In This Article Buddhism in the West (North America and Europe)

  • Introduction
  • General Overviews
  • Bibliographies
  • Journals
  • New Buddhist Movements
  • Ritual Studies
  • Two Buddhisms
  • Typology, Identity, and Ethnicity
  • Scholar-Practitioners
  • Engaged Buddhism
  • Buddhism and Psychology
  • Feminism, Gender, and LGBT Studies
  • Buddhism, New Media, and Popular Culture

Buddhism Buddhism in the West (North America and Europe)
by
Scott A. Mitchell
  • LAST REVIEWED: 08 May 2017
  • LAST MODIFIED: 13 September 2010
  • DOI: 10.1093/obo/9780195393521-0176

Introduction

The study of Buddhism in the West is built on the pioneering work of a handful of scholars in the mid-1970s. These individuals were bold enough to take the subject seriously within a reluctant academic discipline. Charles Prebish’s American Buddhism (1979) set the standard and many terms of debate for the decades to come. The field has grown considerably, despite a perceived lack of methodological sophistication (see Numrich 2008, cited under General Overviews). Scholars in this area generally approach the subject from one of three directions: area studies (Buddhism in the United States, Buddhism in France, etc.); something of a reverse area studies (e.g., Japanese Buddhism in the United States, Theravada in Britain); or topical studies (e.g., ritual studies, immigration and ethnicity, Buddhism and psychology). The most wide-reaching debates in the field generally revolve around questions of identification or classification and can manifest themselves in a variety of ways. For example, some question what “the West” is meant to signify, placing their research squarely in the context of postcolonial studies, transnational studies, or the construction of Buddhist modernism (Quli 2009, cited under Colonialism and Postcolonialism; McMahan 2002, cited under Ch’an, Zen, Sŏn). Others, such as Tweed 2002 (cited under Typology, Identity, and Ethnicity), recognize the difficulty of defining what constitutes a Western Buddhist when Buddhist culture has so thoroughly permeated the broader cultural milieu. Serving as a backdrop to these issues has been the wide-ranging and perennial debate regarding the “two Buddhisms” typology that, over the years since Prebish coined the phrase in 1979, has been considered, reconsidered, rearticulated, expanded to three Buddhisms, and renamed in a variety of ways. This bibliography reflects these methodological approaches and topical debates, and it includes relevant sources from postcolonial studies, ritual studies, and engaged Buddhism. As mentioned, “the West” as an area of study is itself somewhat contested. Is the West limited to areas dominated by European culture? Do we extend this category to Australia and Oceania? For the sake of brevity, this entry focuses on North America and Europe.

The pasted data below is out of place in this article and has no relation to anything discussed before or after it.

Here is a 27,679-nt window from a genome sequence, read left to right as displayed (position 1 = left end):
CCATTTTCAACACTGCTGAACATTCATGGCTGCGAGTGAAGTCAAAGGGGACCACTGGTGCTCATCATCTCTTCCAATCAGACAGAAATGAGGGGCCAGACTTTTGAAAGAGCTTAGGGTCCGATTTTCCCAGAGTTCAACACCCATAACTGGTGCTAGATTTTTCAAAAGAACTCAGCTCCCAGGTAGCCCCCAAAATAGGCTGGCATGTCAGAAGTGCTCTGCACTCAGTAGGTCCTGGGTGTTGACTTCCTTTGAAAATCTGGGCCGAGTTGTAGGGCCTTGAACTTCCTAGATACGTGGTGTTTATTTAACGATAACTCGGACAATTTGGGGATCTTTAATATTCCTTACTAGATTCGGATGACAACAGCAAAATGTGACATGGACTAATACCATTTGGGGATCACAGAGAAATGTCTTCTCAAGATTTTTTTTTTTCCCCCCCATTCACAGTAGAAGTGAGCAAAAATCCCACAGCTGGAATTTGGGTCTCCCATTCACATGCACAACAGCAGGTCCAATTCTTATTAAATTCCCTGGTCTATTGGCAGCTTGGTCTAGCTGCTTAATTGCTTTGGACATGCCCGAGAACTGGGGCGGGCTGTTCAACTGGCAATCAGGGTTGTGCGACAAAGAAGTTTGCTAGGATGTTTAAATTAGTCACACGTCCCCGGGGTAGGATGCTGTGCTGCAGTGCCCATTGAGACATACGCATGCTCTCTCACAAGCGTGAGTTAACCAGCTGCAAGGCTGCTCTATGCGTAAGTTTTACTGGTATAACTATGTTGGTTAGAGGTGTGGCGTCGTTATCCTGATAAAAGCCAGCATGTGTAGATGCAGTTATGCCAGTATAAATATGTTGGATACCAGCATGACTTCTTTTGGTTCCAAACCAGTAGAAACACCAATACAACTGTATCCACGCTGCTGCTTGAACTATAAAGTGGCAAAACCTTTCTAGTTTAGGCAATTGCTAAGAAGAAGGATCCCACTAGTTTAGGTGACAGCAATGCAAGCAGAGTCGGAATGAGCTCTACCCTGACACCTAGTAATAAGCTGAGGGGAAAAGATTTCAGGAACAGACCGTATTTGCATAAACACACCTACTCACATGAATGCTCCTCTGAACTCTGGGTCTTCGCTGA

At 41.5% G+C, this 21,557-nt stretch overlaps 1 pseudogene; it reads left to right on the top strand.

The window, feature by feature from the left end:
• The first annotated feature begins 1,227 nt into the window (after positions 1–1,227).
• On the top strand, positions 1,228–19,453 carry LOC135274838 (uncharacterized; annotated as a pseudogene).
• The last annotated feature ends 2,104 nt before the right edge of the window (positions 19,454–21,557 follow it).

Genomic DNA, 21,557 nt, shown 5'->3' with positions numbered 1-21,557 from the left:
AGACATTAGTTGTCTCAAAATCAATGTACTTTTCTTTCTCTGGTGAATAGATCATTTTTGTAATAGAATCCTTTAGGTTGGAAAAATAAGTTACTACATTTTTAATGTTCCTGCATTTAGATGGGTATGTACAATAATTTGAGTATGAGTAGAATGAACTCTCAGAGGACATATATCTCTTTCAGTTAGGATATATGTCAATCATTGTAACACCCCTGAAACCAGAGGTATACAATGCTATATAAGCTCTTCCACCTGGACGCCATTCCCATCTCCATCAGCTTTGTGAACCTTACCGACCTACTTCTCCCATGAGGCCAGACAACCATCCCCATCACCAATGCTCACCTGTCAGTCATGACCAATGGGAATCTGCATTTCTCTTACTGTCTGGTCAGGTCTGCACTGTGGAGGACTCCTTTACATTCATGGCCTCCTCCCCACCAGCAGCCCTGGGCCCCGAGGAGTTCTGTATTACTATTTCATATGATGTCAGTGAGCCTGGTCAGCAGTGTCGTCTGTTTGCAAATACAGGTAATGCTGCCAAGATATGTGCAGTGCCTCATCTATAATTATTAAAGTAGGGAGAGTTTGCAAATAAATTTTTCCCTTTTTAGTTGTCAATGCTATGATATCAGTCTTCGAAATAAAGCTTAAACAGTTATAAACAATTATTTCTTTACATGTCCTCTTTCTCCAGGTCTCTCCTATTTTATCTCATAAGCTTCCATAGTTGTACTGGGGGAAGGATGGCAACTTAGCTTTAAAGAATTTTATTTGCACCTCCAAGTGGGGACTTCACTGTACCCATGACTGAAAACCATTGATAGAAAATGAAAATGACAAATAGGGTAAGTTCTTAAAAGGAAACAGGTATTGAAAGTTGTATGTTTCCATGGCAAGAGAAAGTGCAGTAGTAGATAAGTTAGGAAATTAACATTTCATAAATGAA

General Overviews

While the early study of Buddhism in the West was greatly advanced by the pioneering work of Emma McCloy Layman, Rick Fields, and Charles Prebish, the following intentionally focuses on more recent scholarship, most of which points back to these earlier titles. Baumann 1997, for example, gives an excellent and concise overview of scholarship on both sides of the Atlantic over the past few decades. Not listed here are any concise overviews of Buddhism in Europe, a deficiency resulting from the regionalism of European Buddhism and the difficulty of constraining that diversity within a single volume. Obadia 2000 does much to fill in this gap. Prebish and Tanaka 1998 and Prebish 1999, as a pair, provide an excellent overview of the most compelling issues that faced American Buddhism at the end of the 20th century. Williams and Queen 1999 and Prebish and Baumann 2002 cover some overlapping ground, in particular Tweed’s recurring theme of “night-stand Buddhists”; the latter, however, covers a broader spectrum of Buddhism in the West, including Europe. Seager 1999 provides an excellent overview of American Buddhism in a volume well suited to the classroom. Numrich 2008 contains a wealth of more recent scholarship on North America more broadly defined, largely from the perspective of the sociology of religion.